In the world of Nintendo 64 baseball, two franchises stand above the rest: Nintendo's very own Ken Griffey series and Acclaim's All-Star Baseball series. Thus far, it's been a heated rivalry and like most fierce competitors, neither will accept defeat or rest on its laurels. It's a new season and with it comes a new set of entries. This year's Ken Griffey is called Slugfest and it's time for us to see if developer Angels Studios made the right moves in the off-season. Batter up!
For me, it boiled down to one simple thing: the camera angles. While Dale pointed it out as a flaw, he didn't address it with the appropriate degree of severity. The camera angles in Slugfest destroyed this game.
Those expecting the same experience as Electronic Arts' Need For Speed will be sorely disappointed. Beetle Adventure Racing is exactly what the title says; it's an adventure game with the Volkswagen Beetle. The focus is on taking the unbeaten paths and crazy high-flying jumps and power-ups and not so much […]
My first thought was where did this game come from? Published by the makers of the hit series, Need For Speed, Beetle Adventure Racing is a totally unexpected release. Gone are the muscle cars, the rally vehicles, and the crazy collection of authentic automobile licenses. Even the traditional racing elements I've come to expect from racing games are missing or de-emphasized.
I found that seeking out and traversing through the often hidden alternate routes to be funny, thrilling and addictive, but where we differ is that while Dale found that there was enough in the gameplay department, I wanted something more. It seemed strange to me that I would play the game expecting an arcade racer, but ended up enjoying this other unexpected adventure/exploration feature.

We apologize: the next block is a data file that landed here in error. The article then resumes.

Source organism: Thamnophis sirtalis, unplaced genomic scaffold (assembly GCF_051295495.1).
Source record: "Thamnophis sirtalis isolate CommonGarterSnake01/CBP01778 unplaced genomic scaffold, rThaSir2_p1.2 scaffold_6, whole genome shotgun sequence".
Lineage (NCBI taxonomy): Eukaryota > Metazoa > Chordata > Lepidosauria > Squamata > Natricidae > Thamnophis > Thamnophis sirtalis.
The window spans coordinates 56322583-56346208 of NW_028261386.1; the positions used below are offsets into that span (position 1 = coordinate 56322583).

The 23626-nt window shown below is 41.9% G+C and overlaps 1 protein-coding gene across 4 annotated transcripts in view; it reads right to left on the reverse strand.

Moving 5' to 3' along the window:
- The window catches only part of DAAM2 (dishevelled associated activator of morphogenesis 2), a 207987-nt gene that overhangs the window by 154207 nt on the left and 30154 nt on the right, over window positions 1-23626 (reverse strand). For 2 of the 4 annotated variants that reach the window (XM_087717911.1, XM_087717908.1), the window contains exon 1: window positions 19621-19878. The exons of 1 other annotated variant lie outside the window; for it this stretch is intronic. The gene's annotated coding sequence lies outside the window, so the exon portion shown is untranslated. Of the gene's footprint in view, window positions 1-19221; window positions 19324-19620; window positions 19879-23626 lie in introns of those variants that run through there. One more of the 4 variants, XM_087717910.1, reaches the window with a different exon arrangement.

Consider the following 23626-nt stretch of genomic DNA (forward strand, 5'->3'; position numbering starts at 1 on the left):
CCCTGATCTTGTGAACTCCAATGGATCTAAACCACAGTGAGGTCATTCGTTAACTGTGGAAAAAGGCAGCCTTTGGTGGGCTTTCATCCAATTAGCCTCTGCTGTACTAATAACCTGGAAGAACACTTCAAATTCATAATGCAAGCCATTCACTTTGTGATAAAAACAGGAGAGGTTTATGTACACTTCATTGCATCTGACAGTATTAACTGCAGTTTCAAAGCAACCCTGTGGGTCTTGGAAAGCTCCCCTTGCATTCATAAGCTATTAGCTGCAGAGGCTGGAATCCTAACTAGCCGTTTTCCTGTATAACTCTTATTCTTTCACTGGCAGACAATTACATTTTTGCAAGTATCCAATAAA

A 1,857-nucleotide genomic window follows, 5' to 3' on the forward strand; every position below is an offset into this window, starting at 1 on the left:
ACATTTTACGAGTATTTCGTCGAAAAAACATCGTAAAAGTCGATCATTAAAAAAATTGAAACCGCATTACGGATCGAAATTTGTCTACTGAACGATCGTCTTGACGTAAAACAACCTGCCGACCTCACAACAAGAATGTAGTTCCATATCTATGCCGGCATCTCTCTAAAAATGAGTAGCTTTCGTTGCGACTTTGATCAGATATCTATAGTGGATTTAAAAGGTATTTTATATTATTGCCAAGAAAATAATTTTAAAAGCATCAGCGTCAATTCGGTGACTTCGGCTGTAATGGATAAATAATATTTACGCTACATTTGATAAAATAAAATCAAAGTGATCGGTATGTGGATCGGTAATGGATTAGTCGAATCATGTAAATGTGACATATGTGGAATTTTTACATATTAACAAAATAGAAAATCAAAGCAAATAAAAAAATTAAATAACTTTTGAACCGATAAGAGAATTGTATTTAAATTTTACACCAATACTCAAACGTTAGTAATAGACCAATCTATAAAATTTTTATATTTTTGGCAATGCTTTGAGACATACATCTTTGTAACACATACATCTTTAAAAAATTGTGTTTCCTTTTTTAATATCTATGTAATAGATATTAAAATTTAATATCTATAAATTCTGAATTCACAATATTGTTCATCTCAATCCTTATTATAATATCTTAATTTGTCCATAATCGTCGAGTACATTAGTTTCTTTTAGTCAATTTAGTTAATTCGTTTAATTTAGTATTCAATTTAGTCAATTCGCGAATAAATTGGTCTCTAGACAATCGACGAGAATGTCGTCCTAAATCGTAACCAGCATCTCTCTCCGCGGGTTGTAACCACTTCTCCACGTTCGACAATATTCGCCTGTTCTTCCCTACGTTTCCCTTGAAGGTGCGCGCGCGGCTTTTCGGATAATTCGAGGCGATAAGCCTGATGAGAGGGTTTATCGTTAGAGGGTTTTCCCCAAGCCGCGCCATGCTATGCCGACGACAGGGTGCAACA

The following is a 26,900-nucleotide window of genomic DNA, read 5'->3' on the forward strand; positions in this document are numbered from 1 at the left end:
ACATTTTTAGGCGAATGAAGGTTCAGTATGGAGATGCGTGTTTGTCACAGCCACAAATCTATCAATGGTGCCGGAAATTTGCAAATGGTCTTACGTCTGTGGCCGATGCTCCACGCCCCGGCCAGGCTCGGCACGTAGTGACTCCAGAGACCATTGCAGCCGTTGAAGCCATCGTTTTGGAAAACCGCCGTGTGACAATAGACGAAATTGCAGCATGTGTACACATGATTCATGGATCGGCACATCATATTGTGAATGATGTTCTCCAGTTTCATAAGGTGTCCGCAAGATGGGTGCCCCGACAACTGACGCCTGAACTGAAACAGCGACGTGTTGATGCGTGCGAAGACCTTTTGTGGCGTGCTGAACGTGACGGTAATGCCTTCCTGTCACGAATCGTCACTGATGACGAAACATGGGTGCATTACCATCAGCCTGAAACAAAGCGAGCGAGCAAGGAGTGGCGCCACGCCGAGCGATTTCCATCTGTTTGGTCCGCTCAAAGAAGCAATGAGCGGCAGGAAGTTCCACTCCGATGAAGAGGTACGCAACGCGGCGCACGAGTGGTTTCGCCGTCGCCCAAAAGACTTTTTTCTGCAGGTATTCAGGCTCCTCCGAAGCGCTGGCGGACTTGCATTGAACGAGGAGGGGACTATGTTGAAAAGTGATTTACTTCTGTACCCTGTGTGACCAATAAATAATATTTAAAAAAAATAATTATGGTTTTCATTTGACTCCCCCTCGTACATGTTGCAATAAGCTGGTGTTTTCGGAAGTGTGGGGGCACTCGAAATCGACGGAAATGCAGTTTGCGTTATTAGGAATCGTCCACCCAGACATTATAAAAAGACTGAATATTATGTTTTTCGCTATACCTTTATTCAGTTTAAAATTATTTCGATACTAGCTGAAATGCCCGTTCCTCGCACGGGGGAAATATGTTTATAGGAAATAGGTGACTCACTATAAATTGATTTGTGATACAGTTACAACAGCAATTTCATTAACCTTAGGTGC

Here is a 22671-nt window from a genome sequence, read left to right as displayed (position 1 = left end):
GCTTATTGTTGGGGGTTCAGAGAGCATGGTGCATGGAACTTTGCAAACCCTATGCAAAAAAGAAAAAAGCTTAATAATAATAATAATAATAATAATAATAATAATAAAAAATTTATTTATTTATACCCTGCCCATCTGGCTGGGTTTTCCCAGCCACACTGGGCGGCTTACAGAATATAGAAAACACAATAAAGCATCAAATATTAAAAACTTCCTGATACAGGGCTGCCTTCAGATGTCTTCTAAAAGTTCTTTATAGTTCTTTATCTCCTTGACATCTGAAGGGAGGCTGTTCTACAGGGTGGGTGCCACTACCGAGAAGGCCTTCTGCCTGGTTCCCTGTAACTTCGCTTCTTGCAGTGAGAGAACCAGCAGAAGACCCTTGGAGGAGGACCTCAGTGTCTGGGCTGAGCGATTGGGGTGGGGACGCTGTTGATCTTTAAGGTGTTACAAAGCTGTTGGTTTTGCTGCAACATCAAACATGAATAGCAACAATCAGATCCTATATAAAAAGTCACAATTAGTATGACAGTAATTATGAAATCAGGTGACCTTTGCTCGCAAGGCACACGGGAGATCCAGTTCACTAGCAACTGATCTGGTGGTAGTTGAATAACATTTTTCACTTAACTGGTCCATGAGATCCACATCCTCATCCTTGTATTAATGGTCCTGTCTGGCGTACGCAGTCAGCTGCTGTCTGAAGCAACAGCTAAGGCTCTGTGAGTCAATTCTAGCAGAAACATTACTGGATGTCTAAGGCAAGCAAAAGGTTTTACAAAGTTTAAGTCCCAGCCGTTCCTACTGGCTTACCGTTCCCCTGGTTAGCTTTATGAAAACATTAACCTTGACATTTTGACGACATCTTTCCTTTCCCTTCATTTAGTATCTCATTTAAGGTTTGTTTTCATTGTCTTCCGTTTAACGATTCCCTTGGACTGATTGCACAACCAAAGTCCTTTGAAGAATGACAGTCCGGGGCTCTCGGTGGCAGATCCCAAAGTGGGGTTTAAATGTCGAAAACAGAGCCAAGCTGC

Stubborn as they are, Nintendo just would not deliver the hardcore fighter that fans of the genre demanded for the Nintendo 64. They fell back to their corporate policy of making games that were fun to play for the entire family. Instead of a hardcore brawler, Nintendo produced a hybrid. A game that plays as much like a platform title as it does a fighting game. The mixing of genres was not the only risk taken with the game. Nintendo avoided using the generic cast of muscle-bound men and women or mutants and animals and instead went in a totally different direction. In Super Smash Brothers, you get to control any of your favorite mascots from the Nintendo game library. The object of the game is simple: pummel your opponents and knock them off the stage until you're the only one left.
Surprisingly, its not fighting or platform game fans that will feel most at home with Super Smash Bros. Instead, it's Bomberman fans who will appreciate this rambunctious cart the most (with its lively multiplayer battles). The lack of depth will hurt older gamers the most, but 'party' modes will attract […]
Any fan of the movie will love this game. It doesn't have a deep story but that's not its draw anyway. It successfully takes one segment from the movie and lets you be a part of it. Racing fans will love it because it handles better than most other racers […]
You are familiar with the hype and whether it was generated by the media, George Lucas, or the fans themselves, it's helped to sell everything and anything Star Wars. Whether a product was any good was irrelevant, if it was graced with Star Wars, it was a must-have for any "true" fan. So as soon as Nintendo announced that they had a limited exclusivity deal with LucasArts, many in the media saw it as a coup for Nintendo. Others, however, doubted the game's significance because although it carried with it a big-license name, Pod Racer (as it was then called) was still merely a racing game.
According to ESRB, this game contains: Animated Violence, Mild Language